I agree that the image conjured up by the expression 'washed in the blood' is disgusting. The phrase has a doubtful pedigree (it doesn't appear in the Bible). However, the principle of blood sacrifice has a strong historical basis and survives as a concept because we have no modern metaphor powerful enough to replace the imagery. Christian evangelists' stock example of paying someone else's fine has nothing like the same power to evoke an emotional response.
However, the concept that Jesus put across at his final Passover meal must have been at least as disgusting to the first century Jewish mind as it is to us. Drinking blood seems a 'yucky' idea to us but, to them, it would also be morally, ritually and theologically repugnant. Nothing in our culture prevents us from having black pudding for breakfast (though I don't like it myself) but their laws forbade such dishes. Consuming blood in any form was out of the question and, as for human blood… well! When we read about the words of Jesus in the Upper Chamber we do it with hindsight and with knowledge of Christian doctrine. In their contemporary context those words would be greeted with a shocked silence and some of the disciples may have made a mental note to take the matter up with him at a later date. They never had the chance.
It seems likely that Jesus used the phrasing that has been recalled in communion services over the centuries. John's gospel does not report the words about the bread and wine, but Paul, Matthew, Mark and Luke are consistent enough to suggest a powerful oral tradition. The occasion would have made a deep impression on those who witnessed it; an impression that would be reinforced by the finality of the events that followed. Biblical literalists take it as dogma that Jesus had foreknowledge of the details of the following day. If you forget dogma, the evidence is that he knew this was their final meal together and would have chosen his words carefully to convey a lasting message.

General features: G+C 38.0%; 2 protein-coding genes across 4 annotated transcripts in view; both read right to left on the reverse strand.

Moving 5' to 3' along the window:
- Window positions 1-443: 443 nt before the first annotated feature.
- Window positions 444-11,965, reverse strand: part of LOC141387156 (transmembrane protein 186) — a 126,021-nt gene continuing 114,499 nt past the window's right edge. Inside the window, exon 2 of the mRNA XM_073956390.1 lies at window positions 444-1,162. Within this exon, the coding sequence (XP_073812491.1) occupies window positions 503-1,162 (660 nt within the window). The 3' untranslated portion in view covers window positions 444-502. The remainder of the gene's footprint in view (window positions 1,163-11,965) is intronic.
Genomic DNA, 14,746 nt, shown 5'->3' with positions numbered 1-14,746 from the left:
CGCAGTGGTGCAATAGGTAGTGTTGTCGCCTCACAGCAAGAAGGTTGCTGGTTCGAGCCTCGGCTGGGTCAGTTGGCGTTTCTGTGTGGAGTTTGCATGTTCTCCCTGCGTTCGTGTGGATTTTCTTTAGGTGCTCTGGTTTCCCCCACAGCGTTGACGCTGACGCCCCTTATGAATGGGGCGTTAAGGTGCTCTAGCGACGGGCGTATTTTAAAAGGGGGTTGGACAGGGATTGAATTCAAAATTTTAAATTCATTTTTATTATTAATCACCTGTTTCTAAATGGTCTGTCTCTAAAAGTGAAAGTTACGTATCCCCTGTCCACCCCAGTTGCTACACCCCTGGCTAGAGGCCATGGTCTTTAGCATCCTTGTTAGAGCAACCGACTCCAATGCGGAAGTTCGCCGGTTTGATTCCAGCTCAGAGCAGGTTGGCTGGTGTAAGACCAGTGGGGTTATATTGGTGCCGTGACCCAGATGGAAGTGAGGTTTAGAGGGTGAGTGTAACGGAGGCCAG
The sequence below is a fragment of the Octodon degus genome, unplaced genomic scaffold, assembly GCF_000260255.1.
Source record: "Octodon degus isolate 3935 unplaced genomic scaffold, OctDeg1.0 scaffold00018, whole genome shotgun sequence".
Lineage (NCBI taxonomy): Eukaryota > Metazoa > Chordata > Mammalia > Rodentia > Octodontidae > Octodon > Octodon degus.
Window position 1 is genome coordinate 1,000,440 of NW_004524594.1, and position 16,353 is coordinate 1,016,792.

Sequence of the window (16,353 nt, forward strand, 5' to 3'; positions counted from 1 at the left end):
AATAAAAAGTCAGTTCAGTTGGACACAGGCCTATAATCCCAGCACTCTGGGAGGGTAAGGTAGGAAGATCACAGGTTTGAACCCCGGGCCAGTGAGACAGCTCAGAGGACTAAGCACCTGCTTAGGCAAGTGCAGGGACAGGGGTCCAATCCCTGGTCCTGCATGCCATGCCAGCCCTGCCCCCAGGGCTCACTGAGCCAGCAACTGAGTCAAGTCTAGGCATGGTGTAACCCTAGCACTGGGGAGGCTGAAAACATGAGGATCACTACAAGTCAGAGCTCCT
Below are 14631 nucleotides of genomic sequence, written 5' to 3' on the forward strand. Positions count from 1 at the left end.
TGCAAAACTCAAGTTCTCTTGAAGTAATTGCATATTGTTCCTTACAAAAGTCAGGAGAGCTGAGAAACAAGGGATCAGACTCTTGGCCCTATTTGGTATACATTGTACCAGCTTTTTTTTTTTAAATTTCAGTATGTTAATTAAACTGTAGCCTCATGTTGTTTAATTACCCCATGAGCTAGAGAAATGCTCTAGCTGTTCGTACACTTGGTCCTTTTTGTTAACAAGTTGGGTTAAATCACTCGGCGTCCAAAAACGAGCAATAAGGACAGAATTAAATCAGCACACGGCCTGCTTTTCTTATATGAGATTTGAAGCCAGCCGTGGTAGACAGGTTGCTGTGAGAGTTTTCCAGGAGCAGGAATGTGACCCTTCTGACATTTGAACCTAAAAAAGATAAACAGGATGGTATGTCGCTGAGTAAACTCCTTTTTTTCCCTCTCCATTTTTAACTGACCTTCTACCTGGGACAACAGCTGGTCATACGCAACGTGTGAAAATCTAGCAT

We need to be careful about passing judgement on the attitudes and practises of other cultures and times. Change is not always progress, nor is it a steady progression of improvement. Often it is an oscillation of views, attitudes, moral codes and cultural norms. However, in the matter of blood sacrifice and propitiation, I do see a progression of revelation (or an increasing sophistication of belief). The fact that blood sacrifice is foreign to our culture is a reason why we need a powerful
old story to focus our understanding about what Jesus was doing. By linking his personal act of sacrifice to a religious practise that was passing away he gave us a powerful and effective illustration of the meaning of his death. The story of progressive change in the status of blood sacrifice begins much earlier.
Abraham's near-sacrifice of Isaac, his son, was the first stage in the de-brutalisation of the concept of propitiation. The story is so familiar that we forget to ask why Abram never questioned God's command to set out on that ghastly mission. Any fanatic who attempted to murder his son today, in the name of religion, would be quickly locked up and would be vilified by the Press and the people. For Abram to consider the act at all must mean that human sacrifice was an accepted concept in his culture. Though he truly loved his son, he was driven by fear of a god who seemed as brutal as any other god he had come across. This event marks the point where God begins to teach us the difference between him and the capricious, bloodthirsty gods of the ancient religions. By divine coincidence, a ram was provided as a substitute for Isaac. Killing rams may be a nasty way of expressing worship, but it is an advance on murdering much-loved sons. So began the change in our understanding of how God wants to conduct relations with mankind.